I would like to bring your attention to a new report „The State of the Arctic Marine Biodiversity Report“ (SAMBR) released by the Conservation of Arctic Flora and Fauna (CAFF), the biodiversity working group of the Arctic Council.
This Report identifies trends in key marine species and points to important gaps in biodiversity monitoring efforts across key ecosystem components in: sea ice biota, plankton, benthos, marine fishes, seabirds and marine mammals.
Changes in these species are likely to indicate changes in the overall marine environment. The report found that changing food availability, loss of ice habitat, increases in contagious diseases, and the impending invasion of southern species are taking their toll on Arctic marine animals, and pointing to an ecosystem on the verge of a major shift.
The SAMBR provides a status on Arctic biodiversity monitoring, identifying gaps in monitoring activities and a status on where those activities are taking place (see attached graphic).
The report provides advice to improve Arctic biodiversity monitoring activities to provide scientific information to policy makers more quickly. These include better coordination, standardisation of methods, improved consideration of Traditional and Local Knowledge, and attention to filling key information gaps.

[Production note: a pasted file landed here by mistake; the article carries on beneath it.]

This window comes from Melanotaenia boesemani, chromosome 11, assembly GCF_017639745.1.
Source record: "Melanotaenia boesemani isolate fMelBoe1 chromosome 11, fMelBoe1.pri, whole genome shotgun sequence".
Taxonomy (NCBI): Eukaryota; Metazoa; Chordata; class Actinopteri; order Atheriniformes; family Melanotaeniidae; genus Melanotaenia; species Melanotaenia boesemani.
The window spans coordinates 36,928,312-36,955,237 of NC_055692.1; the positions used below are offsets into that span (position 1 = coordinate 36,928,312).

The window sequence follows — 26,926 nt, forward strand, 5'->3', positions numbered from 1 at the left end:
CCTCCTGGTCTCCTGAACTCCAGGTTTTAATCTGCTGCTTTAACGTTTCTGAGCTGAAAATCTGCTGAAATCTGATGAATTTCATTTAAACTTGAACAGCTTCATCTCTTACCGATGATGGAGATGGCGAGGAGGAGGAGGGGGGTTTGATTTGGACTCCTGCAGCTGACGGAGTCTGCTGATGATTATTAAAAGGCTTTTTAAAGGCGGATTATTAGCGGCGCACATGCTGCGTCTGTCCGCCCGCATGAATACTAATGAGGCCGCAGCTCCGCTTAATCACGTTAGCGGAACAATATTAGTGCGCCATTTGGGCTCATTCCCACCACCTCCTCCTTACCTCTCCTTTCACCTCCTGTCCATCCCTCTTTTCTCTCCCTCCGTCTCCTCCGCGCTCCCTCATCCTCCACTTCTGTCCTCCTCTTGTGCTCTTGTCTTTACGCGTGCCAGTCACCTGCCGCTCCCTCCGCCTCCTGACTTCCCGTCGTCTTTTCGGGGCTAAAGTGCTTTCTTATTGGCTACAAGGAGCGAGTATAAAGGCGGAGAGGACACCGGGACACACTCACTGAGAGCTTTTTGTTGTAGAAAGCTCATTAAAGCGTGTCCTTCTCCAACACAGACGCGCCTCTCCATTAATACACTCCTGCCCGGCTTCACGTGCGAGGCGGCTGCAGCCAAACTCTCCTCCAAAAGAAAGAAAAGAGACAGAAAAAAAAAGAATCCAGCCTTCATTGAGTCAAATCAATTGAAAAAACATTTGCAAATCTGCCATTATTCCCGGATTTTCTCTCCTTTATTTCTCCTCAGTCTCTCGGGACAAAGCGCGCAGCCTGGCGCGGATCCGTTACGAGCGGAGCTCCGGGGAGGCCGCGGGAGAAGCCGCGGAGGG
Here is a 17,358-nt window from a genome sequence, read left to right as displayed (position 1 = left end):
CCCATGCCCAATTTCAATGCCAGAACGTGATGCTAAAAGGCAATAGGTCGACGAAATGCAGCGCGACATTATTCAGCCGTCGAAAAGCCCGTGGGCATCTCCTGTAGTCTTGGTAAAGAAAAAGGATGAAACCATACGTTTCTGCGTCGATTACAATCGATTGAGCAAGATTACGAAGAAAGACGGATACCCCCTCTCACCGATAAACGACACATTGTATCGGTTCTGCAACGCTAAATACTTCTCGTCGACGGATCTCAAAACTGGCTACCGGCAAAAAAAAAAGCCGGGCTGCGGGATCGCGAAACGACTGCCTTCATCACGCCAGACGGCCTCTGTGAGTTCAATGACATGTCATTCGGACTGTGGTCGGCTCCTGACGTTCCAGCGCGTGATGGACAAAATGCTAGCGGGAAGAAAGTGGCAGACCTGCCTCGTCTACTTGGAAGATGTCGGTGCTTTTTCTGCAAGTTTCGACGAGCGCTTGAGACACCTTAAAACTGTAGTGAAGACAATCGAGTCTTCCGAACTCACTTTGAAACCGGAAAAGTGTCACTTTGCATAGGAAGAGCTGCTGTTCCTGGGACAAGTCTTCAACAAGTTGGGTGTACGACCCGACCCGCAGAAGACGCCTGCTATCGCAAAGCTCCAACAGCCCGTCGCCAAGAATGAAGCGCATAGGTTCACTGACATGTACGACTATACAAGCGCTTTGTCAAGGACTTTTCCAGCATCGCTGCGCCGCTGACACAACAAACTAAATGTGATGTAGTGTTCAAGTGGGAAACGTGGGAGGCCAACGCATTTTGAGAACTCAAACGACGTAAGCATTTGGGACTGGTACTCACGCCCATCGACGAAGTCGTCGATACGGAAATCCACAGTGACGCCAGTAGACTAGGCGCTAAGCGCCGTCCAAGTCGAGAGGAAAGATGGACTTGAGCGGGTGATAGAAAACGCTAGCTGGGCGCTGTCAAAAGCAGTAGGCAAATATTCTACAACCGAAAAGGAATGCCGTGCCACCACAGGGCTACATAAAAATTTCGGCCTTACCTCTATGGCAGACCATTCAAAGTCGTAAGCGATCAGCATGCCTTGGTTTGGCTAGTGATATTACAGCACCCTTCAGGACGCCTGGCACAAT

The data generated for this report can be found on CAFFs Arctic Biodiversity Data Service (ABDS)
Please share this with the GEOBON community
Tom __________________________________________________________________ Tom Barry Executive Secretary Conservation of Arctic Flora and Fauna (CAFF) Arctic Council Working group Borgir, Nordurslod 600 Akureyri, Iceland
The Dove Marine Laboratory, a facility of Newcastle University, is the ideal location from which visiting researchers can base their ecological and field based investigations of north-east England’s coastal and marine habitats. We wish to promote collaboration and networking with our researchers, and usage of our excellent facilities. We offer two grants of maximally €2000 annually to support promising PhD students and early-career postdoctoral researchers (PhD obtained within the last 5 years) from across the MARS network of Marine stations (outside the UK) to undertake research at the Dove Marine Laboratory. These research travel awards are generously supported by the Frank and Joy Williams Dove Benefactor Fund. Research areas covered include: marine ecology; marine mammal or seabird behaviour or ecology; marine spatial planning; marine policy and governance; taxonomy, physiology, behaviour, reproductive biology of marine invertebrates and algae; application of object based image analysis (OBIA) to acoustic data for mapping and monitoring purposes; geomorphology and erosion processes of coastal habitats; plankton dynamics and community structure; research that utilises the long-term Dove Time Series of plankton samples; coastal oceanographic processes; research supporting development of the Marine Strategy Framework Directive